Whether it be a question of social justice, fiscal prudence, or environmental conscience, intelligently allocating and using the resources of the city is the big question facing our urban centers in this century. But the smart city can only be delivered through a smart approach to data handling and storage. Optimizing a city’s cloud infrastructure and guaranteeing cost-effective and quality provisioning through IaaS will be essential to delivering on the promise of the smart city, and thus meet some of our time’ most pressing challenges.
David Friend is the co-founder and CEO of Wasabi Technologies, a revolutionary cloud storage company. David’s first company, ARP Instruments developed synthesizers used by Stevie Wonder, David Bowie, Led Zeppelin and even helped Steven Spielberg communicate with aliens providing that legendary five-note communication in Close Encounters of the ThirdKind. Friend founded or co-founded five other companies: Computer Pictures Corporation – an early player in computer graphics, Pilot Software – a company that pioneered multidimensional databases for crunching large amounts of customer data, Faxnet – which became the world’s largest provider of fax-to-email services, Sonexis – a VoIP conferencing company, and immediately prior to Wasabi, what is now one of the world’s leading cloud backup companies, Carbonite. David is a respected philanthropist and is on the board of Berklee College of Music, where there is a concert hall named in his honor, serves as president of the board of Boston Baroque, an orchestra and chorus that has received 7 Grammy nominations. An avid mineral and gem collector he donated Friend Gem and Mineral Hall at the Yale Peabody Museum of Natural History. David graduated from Yale and attended the Princeton University Graduate School of Engineering where he was a David Sarnoff Fellow.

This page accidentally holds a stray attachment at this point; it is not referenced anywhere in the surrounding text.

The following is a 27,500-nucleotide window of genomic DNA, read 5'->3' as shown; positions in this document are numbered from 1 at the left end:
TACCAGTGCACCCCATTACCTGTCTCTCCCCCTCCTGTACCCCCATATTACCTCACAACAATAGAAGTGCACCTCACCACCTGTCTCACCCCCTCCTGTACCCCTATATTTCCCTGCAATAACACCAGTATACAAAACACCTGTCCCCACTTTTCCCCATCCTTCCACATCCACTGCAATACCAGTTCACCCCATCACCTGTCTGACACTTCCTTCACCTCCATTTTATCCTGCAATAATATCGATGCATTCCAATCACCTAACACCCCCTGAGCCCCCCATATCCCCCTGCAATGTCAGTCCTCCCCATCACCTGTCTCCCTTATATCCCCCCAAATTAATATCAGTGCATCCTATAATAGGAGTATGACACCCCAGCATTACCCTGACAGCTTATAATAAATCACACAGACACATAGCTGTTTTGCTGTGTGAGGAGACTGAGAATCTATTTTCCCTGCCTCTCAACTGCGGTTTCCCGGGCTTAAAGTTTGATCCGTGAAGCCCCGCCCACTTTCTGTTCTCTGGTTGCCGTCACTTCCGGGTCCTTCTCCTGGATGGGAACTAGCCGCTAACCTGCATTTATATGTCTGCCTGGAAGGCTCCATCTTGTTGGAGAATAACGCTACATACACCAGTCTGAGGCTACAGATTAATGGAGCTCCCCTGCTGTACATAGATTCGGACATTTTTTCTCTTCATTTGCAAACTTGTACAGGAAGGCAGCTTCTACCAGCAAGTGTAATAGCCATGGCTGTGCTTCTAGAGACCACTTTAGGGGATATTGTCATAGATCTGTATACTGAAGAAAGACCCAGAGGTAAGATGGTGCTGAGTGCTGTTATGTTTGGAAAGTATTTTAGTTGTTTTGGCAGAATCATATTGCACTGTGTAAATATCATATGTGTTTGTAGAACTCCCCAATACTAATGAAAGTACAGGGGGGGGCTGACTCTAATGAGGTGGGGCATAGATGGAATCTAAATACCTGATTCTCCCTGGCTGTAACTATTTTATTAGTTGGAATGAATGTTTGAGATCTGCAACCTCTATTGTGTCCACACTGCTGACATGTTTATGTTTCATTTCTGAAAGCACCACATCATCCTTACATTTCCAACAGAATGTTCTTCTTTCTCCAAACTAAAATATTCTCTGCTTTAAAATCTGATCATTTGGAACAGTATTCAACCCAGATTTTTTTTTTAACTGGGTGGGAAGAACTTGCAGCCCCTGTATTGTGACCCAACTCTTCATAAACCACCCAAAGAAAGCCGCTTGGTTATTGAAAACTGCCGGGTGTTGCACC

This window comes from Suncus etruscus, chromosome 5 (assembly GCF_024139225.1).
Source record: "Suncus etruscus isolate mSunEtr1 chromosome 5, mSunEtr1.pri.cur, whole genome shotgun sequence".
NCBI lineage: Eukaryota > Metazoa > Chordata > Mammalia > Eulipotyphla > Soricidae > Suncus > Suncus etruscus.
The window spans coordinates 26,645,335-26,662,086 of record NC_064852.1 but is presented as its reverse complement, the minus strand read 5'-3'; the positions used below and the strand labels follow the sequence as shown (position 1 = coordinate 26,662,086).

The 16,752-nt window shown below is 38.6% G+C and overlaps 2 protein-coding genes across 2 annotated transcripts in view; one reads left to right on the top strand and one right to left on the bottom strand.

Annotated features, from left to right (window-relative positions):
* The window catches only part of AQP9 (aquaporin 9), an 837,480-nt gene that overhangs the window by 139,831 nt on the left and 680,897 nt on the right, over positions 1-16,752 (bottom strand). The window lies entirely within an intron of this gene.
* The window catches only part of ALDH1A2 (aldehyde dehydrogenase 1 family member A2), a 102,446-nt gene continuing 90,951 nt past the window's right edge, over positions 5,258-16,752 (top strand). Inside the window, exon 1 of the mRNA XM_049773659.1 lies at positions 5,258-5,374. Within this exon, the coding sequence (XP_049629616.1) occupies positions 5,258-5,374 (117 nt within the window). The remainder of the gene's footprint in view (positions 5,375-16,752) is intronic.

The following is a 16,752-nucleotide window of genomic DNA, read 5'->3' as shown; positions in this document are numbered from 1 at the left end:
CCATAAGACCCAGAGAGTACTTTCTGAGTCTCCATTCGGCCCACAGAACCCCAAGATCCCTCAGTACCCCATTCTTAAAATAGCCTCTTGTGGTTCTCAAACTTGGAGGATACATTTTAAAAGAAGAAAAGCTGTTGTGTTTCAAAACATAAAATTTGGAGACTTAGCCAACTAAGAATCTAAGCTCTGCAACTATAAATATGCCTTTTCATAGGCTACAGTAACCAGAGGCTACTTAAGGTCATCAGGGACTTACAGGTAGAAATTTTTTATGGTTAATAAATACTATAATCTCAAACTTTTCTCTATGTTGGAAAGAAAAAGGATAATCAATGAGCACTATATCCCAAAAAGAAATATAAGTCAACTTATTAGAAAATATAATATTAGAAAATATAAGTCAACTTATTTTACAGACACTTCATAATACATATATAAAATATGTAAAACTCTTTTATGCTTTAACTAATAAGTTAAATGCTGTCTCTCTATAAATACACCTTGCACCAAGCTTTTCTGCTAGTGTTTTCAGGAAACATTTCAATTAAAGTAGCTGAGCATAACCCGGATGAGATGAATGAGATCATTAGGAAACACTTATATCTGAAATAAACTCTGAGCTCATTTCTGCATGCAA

Published on 20 September 2021, in E&T, AJ Abdallah’s question of How will artificial intelligence power the cities of tomorrow?
How will artificial intelligence power the cities of tomorrow?
By AJ Abdallat, Beyond Limits
Achieving a decarbonised future will require efficiency-boosting measures that AI can help to identify and implement.
Artificial intelligence is taking the stage as smart cities become not just an idea for the future, but a present reality. Advanced technologies are at the forefront of this change, driving valuable strategies and optimising the industry across all operations. These technologies are quickly becoming the solution for fulfilling smart city and clean city initiatives, as well as net-zero commitments.
AI is becoming well integrated with the development of smart cities. A 2018 Gartner report forecast that AI would become a critical feature of 30 per cent of smart city applications by 2020, up from just 5 per cent a few years previously. Implementation of AI is rapidly being recognised as the not-so-secret ingredient helping major energy providers accomplish their lowest-carbon footprints yet, along with unparalleled sustainability and attractive profit margins.